Why not? I mean, production sure did sink in Texas and Oklahoma when imported oil hit fifteen dollars a barrel in the mid-80’s. Everyone who survived that is still in the business today, and they’re trying to avoid further investment, because it takes three to four years in many places to bring in production, and they worry that oil will be fifteen dollars a barrel again in that time frame.
The Saudis rely on that worry to be able to sell their three dollar a barrel production cost oil in the West at fifty dollars a barrel, even when they’re using the profits from that sale to carve out quarter-mile-wide holes in Lower Manhattan.
Also, Texas and Oklahoma aren’t the only places to drill for oil in the US. There’s Alaska, there’s new discoveries going on in the Great Basin (in Utah in particular), and the entireties of the east and west coast were declared more or less off-limits for political reasons back when we were getting Saudi Oil for $ !5/barrel back in the late 80’s.
You also didn’t answer my question about Canadian and Mexican oil production: it receives neither oil depletion allowances nor does it require a US presense in the Persian Gulf. What’s your problem with them?
Okay, fine. Set a price floor for imported light, sweet crude and make up the difference that and the world price with taxes. Ought to keep the domestic drillers from being bankrupted by temporary price dips and, if we got lucky, do a little something about the deficit too.
You said gas… it was kind of ambiguous.
Regardless: even if Canada and Mexico were wholly-owned subsidiaries of the United States, their production (which is not sufficient for us) would not insulate us from world market conditions. We can’t keep allowing demand to increase; it has to be cut, and it behooves us to cut it on our own terms and our own schedule instead of having someone else (e.g. China) do it for us.
We can’t keep allowing demand to increase; it has to be cut, and it behooves us to cut it on our own terms and our own schedule instead of having someone else (e.g. China) do it for us. [emphasis added]
This is a non sequitur. There is plenty of oil in the world, and as with other finite resources the best way to coordinate supply & demand is to let prices float in an open market. If prices remain high, people will develop oil sources that are currently uneconomical, will reduce consumption (less driving, more-efficient automobiles) and will begin to use alternatives (nuclear/electric/hydrogen, solar/electric, and so forth).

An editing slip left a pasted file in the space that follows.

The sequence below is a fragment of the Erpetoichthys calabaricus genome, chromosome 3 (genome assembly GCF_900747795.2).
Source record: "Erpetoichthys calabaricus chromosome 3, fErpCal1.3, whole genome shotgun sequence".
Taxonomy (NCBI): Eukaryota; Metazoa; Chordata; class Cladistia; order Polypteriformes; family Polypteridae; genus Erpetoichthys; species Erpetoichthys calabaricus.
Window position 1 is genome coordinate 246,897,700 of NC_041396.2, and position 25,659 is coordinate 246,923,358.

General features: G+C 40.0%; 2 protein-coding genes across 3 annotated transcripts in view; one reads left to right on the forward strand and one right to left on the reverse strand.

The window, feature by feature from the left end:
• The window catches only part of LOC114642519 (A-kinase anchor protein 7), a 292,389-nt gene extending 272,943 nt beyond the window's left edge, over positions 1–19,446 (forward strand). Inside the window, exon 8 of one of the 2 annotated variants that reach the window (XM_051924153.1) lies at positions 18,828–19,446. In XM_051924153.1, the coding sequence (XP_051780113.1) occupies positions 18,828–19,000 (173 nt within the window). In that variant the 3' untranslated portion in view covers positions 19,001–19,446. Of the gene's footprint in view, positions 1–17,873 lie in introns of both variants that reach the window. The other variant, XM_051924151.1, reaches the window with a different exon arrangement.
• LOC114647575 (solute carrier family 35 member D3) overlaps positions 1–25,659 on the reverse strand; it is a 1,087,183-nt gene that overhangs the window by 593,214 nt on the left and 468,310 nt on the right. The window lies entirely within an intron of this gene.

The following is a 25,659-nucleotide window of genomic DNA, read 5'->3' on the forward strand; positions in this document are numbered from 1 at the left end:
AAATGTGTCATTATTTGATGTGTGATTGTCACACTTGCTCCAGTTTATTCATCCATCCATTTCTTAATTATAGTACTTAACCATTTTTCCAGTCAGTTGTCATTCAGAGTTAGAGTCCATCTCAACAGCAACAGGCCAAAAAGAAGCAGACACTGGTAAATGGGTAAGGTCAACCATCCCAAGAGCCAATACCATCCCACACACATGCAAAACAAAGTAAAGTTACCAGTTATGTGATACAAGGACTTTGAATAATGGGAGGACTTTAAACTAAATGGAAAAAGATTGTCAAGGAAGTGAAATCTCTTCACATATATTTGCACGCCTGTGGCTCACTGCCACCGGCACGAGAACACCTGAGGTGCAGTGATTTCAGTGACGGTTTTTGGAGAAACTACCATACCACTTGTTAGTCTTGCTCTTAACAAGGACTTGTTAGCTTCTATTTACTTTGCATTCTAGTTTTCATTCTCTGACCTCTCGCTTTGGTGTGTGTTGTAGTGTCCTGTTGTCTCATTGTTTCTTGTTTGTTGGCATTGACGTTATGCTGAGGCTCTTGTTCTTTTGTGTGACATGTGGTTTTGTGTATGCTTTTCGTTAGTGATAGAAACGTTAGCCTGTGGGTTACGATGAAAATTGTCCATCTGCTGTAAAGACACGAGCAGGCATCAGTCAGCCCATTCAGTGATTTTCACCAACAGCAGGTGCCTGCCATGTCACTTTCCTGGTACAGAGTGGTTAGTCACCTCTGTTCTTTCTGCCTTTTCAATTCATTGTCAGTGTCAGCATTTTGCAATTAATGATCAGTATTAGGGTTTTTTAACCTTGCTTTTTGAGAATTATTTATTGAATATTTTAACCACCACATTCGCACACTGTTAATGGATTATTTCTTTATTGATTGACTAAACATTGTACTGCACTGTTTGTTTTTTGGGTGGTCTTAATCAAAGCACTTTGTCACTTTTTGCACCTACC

To say that we should reduce consumption as an end in itself makes no sense. Of what value is reduced consumption per se? It seems to have religious significance for some people. But for all we know it would be more efficient in the long run if we continued to use oil for as long as it remained cheap to do so. Delaying development of alternatives means our technology will be more advanced when we actually do the development, which might well lower overall costs. In any event the price system weighs such complex issues more efficiently than people acting deliberately can.
That attitude presumes that oil is and will remain a commodity, going to the highest bidder. This relies on the producers also holding that view, but there’s good reason to believe that this will not long be the case.
Cutting use in this case has great strategic value; we do not have to worry about securing or defending supplies that we do not need (and we could use such supplies as strategic weapons against others). It also has great value in general as cost savings, which we get twice: first as the money not spent for what’s not used, second as lower prices on what is used because of lower total demand.
That’s half-true; there’s roughly half as much oil left in the ground as has ever been produced, but that’s about where it gets difficult to extract. Right now we are up against the limits of production capacity, and I’ve seen reports that VLCC rental rates have fallen substantially; this proves that there isn’t as much oil being moved as there was. Either it’s being stored by the producers, or it’s not being pumped at all.
Either way, it pokes holes in the “plenty of oil, business as usual” argument.
We’ve got lots of technical savvy, and there is plenty of low-hanging fruit to be picked in the orchard of petroleum savings and substitution. What we could really use, ironically, isn’t legislation but some words from the bully pulpit next to the desk in the Oval Office.
That assumes that the price mechanism isn’t being corroded and jammed by subsidies, preferences and regulation. I know that partially electric vehicles (gas-optional hybrids, or GO-HEVs) are quite feasible with today’s (heck, 1985’s) technology, but they can’t be marketed easily because the EPA doesn’t have an emissions test procedure for them! Such vehicles could eliminate 50-80% of the fuel requirements of a conventional vehicle, and they’re held up by things like that.
I won’t get into the half of the defense budget and lion’s share of homeland security which is either to defend oil or defend us from fanatics financed by oil; I’d be writing all night.
-Your premises re oil reserves are way off. See, for example:
(It took me a few seconds’ googling to find these pages, BTW. Not exactly secret information.)
-Your premise re the influence of oil producers on the market is also way off (e.g., fear of China monopolizing the market WRT UNOCAL). If you were right about this, OPEC would have been able to keep oil prices high during the 1980s and 1990s, when prices actually cratered. Oil is a commodity subject to supply and demand. This time isn’t different. You are merely repeating the same cliches that one hears every time commodity prices are high.